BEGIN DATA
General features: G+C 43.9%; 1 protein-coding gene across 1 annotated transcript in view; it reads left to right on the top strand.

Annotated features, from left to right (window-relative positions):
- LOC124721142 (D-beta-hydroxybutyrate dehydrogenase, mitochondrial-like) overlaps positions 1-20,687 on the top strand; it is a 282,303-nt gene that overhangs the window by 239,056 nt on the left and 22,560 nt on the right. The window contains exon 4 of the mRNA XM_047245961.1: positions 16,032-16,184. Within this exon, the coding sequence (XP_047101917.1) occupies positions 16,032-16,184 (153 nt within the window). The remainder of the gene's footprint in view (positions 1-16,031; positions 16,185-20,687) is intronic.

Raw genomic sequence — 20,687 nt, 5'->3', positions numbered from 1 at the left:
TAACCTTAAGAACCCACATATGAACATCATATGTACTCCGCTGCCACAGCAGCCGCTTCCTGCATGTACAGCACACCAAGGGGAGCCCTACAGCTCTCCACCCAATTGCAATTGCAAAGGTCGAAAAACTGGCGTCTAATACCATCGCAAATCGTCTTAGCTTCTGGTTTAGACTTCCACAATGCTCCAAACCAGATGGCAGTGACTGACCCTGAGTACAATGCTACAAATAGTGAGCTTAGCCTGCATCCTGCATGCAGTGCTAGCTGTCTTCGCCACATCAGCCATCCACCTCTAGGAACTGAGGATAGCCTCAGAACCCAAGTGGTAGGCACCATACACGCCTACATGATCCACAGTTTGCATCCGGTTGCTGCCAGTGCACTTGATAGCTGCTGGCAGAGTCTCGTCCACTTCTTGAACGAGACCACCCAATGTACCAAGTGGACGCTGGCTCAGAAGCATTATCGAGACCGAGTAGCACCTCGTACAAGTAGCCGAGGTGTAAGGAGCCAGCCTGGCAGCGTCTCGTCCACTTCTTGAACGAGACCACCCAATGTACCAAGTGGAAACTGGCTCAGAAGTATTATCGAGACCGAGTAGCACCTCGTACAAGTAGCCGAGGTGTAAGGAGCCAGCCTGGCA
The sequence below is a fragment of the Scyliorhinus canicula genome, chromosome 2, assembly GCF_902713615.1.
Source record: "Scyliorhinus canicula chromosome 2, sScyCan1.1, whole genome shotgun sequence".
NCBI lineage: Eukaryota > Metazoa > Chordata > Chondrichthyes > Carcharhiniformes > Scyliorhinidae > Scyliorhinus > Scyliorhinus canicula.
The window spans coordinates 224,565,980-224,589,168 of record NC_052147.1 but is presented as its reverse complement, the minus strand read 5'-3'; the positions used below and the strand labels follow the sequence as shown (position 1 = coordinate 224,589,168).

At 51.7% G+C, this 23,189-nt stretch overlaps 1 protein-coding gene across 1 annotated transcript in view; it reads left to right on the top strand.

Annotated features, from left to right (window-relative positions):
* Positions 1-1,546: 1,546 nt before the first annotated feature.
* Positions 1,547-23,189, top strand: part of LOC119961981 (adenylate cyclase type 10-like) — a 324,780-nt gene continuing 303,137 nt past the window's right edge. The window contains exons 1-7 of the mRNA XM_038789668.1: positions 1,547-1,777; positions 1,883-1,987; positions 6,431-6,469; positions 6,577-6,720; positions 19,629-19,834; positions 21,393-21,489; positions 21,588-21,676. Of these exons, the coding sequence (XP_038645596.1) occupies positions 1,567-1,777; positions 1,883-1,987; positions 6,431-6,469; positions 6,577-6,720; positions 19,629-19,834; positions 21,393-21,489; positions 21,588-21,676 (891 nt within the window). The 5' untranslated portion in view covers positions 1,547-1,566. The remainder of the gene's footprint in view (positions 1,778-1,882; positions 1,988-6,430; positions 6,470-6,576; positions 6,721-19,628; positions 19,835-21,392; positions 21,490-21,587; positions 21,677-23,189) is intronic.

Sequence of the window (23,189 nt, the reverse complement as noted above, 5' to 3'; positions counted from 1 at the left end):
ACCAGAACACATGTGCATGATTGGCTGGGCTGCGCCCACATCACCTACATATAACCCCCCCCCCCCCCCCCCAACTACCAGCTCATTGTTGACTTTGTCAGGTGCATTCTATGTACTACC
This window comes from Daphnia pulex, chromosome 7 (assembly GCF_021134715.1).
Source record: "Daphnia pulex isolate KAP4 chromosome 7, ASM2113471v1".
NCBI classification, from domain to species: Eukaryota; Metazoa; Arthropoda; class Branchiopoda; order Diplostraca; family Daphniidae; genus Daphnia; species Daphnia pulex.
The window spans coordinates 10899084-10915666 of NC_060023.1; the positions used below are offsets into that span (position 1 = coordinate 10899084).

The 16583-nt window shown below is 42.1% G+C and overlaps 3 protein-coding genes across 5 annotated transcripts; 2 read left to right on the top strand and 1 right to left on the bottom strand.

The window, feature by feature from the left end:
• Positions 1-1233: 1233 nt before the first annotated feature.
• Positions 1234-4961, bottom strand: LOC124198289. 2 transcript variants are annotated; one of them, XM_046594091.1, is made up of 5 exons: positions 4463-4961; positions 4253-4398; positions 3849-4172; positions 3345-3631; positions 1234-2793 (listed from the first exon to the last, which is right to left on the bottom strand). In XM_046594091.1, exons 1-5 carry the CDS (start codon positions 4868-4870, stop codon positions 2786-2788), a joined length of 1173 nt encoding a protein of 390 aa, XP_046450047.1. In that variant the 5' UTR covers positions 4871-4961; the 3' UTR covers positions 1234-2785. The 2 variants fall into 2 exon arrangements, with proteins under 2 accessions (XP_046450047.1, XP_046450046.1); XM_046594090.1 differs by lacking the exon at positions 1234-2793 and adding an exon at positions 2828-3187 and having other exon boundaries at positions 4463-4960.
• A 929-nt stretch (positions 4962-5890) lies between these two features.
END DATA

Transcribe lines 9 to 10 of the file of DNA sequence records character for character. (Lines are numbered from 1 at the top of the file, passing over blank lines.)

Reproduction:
The window spans coordinates 224,565,980-224,589,168 of record NC_052147.1 but is presented as its reverse complement, the minus strand read 5'-3'; the positions used below and the strand labels follow the sequence as shown (position 1 = coordinate 224,589,168).

At 51.7% G+C, this 23,189-nt stretch overlaps 1 protein-coding gene across 1 annotated transcript in view; it reads left to right on the top strand.